Anonymous said...

What does the fact that a specific letter addressed to someone gotta do with deriving directive from it?
If someone saw an event and derived directive from it, would you say, "How can you? After all, It's a specific event at a specific time, for a specific person". The answer is obvious. Because this person witnessed this event, it must've been orchestrated from above, that he did. If so, he is by all means permitted to derive direction.
The issues with the Igros, I think is as follows:
1a. It needs to be clarified if this is what the Rebbe would've wanted.
1b. Where is the Makor?
2. The Voodoo can definitely be attributed to those who play around with the answers until they get something they want, which totally defeats the purpose.
3. Can the Igros be viewed as "forcing the Rebbe's hand" into answering or not. (I think not, as it is possible for someone to get an answer that implies "no answer".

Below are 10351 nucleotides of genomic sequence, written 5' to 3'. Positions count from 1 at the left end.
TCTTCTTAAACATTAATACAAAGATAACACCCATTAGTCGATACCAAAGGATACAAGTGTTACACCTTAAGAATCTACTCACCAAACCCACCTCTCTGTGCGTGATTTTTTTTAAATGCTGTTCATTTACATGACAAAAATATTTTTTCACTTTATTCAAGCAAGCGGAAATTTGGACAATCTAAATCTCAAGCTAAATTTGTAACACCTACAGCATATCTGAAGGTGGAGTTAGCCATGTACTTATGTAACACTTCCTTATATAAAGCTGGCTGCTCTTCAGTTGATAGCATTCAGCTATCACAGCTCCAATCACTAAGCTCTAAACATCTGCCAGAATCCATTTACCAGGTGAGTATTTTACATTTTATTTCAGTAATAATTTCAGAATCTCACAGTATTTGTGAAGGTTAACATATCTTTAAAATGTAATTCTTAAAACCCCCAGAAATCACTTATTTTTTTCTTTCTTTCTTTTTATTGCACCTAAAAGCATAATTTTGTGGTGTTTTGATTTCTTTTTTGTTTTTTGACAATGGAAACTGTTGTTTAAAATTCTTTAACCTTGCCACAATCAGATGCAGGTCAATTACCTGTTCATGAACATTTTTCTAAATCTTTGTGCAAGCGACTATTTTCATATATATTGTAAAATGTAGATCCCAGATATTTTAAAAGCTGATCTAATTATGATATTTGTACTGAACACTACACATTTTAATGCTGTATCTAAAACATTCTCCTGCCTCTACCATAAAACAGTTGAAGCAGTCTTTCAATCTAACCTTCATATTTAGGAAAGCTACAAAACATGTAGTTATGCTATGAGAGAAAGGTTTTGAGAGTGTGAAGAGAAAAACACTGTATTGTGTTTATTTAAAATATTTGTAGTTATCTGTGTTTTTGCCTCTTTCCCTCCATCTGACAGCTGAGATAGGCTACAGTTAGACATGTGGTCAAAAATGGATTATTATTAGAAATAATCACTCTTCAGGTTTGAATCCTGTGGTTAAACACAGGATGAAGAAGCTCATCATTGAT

Anonymous said...

I am not advocating that reading a letter on the Igros can answer your question, but didn't the Rebbe say "all the answers have been given to all the questions". If all the answers were given to all the questions, then what does that mean?
Does this mean that we seek the answers from the Igros, or speak to our Rav or Rabbi to help direct us in the right way, through the general advice which has been given by the Rebbe over many years.

RJ said...

I challenge you to prove the Rebbe said that "all the answers have been given to all the questions". In fact, he did once say, 'Do not use my seforim as a gorel (lottery!)"

Mr Jew said...

When i got engaged/married, it was not long after the Rebbe was interred.
I was instructed by my Rabbi, to write a letter to the Rebbe and read it to my Rabbi, with which he responded with one of the standard answers that the Rebbe would give on such an occasion.

Today, it would be far better to get a response from a Rabbi, giving his Blessings and Advice, based on the Rebbe's teachings and specific to the individual(s) involved, rather than just take pot luck by reading a random letter from a book.

May we all merit to see Moshiach Speedily in our Days. In this way, we will all have clear answers to our questions.